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Tests required for selling a property in Nice

Obtaining the certificates

All the required tests are done by a single insured expert and the process takes around an hour. The price for doing the minimum for the estate agent to be able to legally advertise a property, the size “loi carrez” and the energy efficiency, cost around €100. The price for the complete set of tests is around €350, unless you can find the previous certificate for the tests for lead, in which case this knocks about €100 off the price.

The complete set of certificates are:

  • Size – as apartments are renovated the configuration can change. For this reason there must be a certificate less than six months old giving the official size, ie the minimum habitable surface area, done by an insured expert. If you sell the apartment and the apartment is remeasured and found to be 5% or more smaller then the buyer can take the expert to court and is sure to win compensation.
  • Lead – used to be used in paint until the process was banned in 1948. It is unlikely to be inside a modern apartment but is commonly found in the wooden shutters outside the windows. The law was passed to protect children from living in a decrepit apartment with peeling paint with lead in, where the child might eat fallen flakes and contract lead poisoning. There is no expiration on the certificate for lead, and the equipment used to detect lead traces is expensive, so if you can find a certificate from a previous sale (ie the one provide when you bought the apartment) then you will significantly cut the cost of all the tests being done.
  • Asbestos – rarely found except in the lagging for pipes in the cellars, if the building has them, a certificate is still required for both the apartment and the communal areas. If any is found then the information provided should be passed onto by the buyer to any renovation company they engage to make them aware of the risk. In general any asbestos found not in a “degraded” state, ie flaking or peeling, can be ignored.
  • Termites – not really a city-dweller problem, it is still nether the less a legal requirement. Expect this to be a mere formality.
  • Electricity / Gas – this is for informational purposes only. The regulations change almost on an annual basis, and no apartment will get a clean tick sheet. Even a loose plug socket will get noted. The latest change regularly appearing is the lack of a low-tension circuit breaker for bathrooms. There is no obligation to make any changes, no matter how faulty the electricity is found to be.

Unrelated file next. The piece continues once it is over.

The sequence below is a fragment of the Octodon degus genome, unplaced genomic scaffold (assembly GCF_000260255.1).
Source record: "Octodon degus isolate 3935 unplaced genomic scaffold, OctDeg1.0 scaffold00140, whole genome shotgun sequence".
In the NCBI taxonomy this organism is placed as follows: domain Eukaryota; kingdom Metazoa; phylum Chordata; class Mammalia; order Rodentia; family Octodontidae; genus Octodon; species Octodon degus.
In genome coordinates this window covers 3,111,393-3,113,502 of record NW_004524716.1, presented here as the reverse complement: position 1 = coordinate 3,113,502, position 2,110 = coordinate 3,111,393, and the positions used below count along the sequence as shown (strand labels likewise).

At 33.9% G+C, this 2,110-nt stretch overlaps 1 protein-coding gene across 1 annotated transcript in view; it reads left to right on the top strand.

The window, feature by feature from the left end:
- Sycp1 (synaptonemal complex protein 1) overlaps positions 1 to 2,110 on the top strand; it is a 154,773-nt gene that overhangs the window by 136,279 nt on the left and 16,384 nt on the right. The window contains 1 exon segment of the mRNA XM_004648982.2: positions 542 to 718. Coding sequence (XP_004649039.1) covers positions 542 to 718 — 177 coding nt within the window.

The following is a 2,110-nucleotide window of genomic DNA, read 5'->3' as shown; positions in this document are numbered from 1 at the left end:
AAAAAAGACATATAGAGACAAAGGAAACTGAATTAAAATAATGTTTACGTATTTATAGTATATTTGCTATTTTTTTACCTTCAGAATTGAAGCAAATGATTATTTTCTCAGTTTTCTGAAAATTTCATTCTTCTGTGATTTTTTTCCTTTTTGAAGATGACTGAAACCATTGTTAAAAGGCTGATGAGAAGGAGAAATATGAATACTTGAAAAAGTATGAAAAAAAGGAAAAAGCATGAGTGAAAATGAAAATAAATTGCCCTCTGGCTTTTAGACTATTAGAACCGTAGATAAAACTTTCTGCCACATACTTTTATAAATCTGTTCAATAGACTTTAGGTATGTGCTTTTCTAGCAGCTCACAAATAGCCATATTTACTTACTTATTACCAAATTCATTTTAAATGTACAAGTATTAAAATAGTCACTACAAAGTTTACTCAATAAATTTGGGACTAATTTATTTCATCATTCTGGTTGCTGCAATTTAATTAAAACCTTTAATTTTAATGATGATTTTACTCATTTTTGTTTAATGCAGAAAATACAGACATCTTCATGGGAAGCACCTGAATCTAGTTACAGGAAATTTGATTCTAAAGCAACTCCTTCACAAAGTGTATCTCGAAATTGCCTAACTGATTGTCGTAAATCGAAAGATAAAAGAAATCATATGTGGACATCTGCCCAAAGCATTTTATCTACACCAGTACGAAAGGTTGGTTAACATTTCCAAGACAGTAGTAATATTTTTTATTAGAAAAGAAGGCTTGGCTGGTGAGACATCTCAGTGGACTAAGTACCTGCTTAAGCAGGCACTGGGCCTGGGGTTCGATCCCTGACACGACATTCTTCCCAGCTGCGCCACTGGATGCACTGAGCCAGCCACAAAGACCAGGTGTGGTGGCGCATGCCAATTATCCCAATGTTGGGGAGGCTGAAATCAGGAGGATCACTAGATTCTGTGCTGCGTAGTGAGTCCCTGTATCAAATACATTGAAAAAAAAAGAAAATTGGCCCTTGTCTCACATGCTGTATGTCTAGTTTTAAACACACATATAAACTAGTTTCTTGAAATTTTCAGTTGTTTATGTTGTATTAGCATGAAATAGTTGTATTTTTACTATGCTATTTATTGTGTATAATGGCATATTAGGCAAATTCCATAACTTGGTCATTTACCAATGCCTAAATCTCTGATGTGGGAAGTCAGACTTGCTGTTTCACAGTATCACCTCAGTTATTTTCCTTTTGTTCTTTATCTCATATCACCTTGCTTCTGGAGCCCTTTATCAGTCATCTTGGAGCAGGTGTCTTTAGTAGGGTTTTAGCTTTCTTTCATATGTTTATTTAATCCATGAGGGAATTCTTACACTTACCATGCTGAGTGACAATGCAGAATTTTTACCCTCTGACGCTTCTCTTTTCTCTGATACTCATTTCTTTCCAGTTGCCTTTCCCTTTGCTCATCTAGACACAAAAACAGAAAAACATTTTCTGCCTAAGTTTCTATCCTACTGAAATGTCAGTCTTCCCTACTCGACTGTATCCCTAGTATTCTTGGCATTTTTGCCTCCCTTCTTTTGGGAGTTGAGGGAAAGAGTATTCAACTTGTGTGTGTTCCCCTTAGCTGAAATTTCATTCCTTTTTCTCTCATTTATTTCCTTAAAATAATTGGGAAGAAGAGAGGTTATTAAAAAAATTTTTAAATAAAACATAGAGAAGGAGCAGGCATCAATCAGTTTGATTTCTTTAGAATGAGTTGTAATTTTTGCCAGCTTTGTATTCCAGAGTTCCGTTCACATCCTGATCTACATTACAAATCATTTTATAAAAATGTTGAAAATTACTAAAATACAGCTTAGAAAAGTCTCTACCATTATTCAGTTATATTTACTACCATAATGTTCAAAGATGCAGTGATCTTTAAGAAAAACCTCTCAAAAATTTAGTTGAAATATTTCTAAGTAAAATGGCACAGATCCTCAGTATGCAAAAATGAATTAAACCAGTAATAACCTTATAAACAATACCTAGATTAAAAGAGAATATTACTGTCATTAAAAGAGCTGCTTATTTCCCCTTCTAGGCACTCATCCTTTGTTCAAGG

• Energy efficiency – those famous coloured bars you see on fridges are now a requirement for apartments. The apartment and the building are tested for emissions and energy efficiency and then given a rating from A to G. In general they are always both somewhere in the middle around C/D, unless the building has particularly old communal central heating in which case emissions may fall lower on the chart. There will also be helpful hints attached, such as “Install double glazing”.
  • Natural and technological risks – these apply to the whole region, not just to the city. It will inform you that you are in a forest fire area, flood risk area, and earthquake zone. The risk of the first is zero as there are no forests. We will see the residents of Monaco clinging to super-yachts before we see a drop of water on the Promenade. Flooding did cause a billion euros of damage and was declared a natural disaster in the middle of the Var, and reached as far as Antibes where cars floated down the road, but none has ever occurred in Nice. The city is also built on a rock shelf which means the earthquakes that hit Italy and Corsica are not even felt here, though the local paper might report that somebody noticed a tea cup rattle (no joke, that was an actual article).

Of all these certificates, only the “loi carrez” is really important. The two key components buyers look for after area are price and size. The number of square metres on this certificate directly determines the price per square metre, an important metric. If the expert plays it over-safe on the size, it can cost you a considerable amount of money. If the official size does not nearly match the “loi carrez” marked in your deeds of purchase then it is worth getting it remeasured again.